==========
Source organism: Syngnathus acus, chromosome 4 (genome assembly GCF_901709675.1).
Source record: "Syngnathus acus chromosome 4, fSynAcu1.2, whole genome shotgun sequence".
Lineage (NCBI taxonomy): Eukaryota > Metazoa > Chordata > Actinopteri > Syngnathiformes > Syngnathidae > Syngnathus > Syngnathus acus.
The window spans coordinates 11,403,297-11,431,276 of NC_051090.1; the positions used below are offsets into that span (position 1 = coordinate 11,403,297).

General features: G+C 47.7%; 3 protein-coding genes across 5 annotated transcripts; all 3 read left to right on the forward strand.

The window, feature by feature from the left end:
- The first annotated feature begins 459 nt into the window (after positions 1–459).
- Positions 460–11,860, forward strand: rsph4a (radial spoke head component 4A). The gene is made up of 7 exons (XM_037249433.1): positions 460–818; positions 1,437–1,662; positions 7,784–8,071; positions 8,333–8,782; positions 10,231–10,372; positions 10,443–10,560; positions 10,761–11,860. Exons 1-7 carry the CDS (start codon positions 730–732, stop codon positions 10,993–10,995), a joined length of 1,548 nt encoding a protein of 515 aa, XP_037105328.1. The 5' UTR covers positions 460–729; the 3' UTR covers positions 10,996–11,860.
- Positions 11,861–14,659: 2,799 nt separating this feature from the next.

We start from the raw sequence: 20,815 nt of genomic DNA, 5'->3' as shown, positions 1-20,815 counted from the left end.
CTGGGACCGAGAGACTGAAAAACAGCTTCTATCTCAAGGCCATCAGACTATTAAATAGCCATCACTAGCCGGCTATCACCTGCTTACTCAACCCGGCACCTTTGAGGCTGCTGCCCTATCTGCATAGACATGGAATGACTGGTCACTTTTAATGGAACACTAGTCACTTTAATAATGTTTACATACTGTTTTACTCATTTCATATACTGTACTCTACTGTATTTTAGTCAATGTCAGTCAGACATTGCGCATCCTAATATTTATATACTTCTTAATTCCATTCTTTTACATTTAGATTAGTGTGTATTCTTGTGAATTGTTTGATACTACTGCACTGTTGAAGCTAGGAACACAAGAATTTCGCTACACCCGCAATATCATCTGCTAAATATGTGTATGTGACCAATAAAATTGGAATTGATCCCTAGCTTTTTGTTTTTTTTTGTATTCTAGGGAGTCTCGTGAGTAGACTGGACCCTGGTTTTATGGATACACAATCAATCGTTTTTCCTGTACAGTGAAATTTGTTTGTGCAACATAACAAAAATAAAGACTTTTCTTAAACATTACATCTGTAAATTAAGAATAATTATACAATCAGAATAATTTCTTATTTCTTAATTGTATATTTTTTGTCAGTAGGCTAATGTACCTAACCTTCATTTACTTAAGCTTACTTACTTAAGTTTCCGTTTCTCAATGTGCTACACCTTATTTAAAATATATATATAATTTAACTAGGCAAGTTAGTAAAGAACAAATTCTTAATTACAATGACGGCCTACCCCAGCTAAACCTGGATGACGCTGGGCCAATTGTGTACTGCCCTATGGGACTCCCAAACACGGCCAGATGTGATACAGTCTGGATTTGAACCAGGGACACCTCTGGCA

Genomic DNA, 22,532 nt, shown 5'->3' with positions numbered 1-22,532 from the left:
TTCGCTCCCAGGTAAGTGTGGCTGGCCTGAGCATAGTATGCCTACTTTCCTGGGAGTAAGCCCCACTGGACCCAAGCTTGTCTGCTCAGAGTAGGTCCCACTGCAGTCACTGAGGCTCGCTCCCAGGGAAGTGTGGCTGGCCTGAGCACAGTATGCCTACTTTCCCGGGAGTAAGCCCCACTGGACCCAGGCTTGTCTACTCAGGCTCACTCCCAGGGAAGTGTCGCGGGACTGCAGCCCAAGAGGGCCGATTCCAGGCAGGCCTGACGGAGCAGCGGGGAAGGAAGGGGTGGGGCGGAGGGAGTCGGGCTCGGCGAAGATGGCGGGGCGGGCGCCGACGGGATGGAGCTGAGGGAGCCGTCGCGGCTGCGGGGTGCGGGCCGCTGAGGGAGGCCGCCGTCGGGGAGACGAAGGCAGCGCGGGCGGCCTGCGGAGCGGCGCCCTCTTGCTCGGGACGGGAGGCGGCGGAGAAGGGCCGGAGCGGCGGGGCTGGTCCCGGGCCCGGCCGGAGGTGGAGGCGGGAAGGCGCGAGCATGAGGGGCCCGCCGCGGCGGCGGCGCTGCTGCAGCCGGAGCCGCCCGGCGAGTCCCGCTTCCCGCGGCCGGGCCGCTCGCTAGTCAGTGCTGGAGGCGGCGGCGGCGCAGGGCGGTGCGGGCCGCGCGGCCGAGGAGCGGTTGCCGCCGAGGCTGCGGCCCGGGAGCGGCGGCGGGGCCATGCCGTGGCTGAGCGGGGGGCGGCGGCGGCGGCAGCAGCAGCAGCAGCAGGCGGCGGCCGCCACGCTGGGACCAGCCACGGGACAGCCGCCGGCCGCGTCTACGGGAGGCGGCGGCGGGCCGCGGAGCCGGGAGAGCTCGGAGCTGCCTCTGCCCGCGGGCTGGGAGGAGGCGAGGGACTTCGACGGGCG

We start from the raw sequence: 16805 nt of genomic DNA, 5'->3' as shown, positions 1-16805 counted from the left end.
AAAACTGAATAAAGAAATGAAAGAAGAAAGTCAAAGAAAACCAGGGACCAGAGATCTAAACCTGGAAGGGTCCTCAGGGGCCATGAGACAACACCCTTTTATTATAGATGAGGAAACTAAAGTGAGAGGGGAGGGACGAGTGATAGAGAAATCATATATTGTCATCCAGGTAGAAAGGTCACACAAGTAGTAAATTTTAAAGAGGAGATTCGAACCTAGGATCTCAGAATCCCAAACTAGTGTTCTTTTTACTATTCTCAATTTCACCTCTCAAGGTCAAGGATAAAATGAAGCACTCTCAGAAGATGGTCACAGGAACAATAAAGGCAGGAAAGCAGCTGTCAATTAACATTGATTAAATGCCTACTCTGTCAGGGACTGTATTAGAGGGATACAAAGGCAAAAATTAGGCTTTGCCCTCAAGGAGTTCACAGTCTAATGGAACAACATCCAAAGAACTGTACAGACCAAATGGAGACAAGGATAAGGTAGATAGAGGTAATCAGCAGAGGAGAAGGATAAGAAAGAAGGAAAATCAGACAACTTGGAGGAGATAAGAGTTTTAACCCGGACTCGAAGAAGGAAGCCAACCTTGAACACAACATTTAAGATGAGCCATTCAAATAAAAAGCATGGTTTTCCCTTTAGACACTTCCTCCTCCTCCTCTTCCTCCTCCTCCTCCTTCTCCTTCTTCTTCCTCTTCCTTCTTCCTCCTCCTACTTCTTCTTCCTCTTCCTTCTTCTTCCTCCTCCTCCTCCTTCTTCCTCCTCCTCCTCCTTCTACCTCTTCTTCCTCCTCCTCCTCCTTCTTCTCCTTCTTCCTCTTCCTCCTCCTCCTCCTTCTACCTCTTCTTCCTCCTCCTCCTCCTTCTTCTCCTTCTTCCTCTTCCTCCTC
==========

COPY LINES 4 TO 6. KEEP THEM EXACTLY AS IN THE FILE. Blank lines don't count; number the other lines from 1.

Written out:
The window spans coordinates 11,403,297-11,431,276 of NC_051090.1; the positions used below are offsets into that span (position 1 = coordinate 11,403,297).

General features: G+C 47.7%; 3 protein-coding genes across 5 annotated transcripts; all 3 read left to right on the forward strand.

The window, feature by feature from the left end: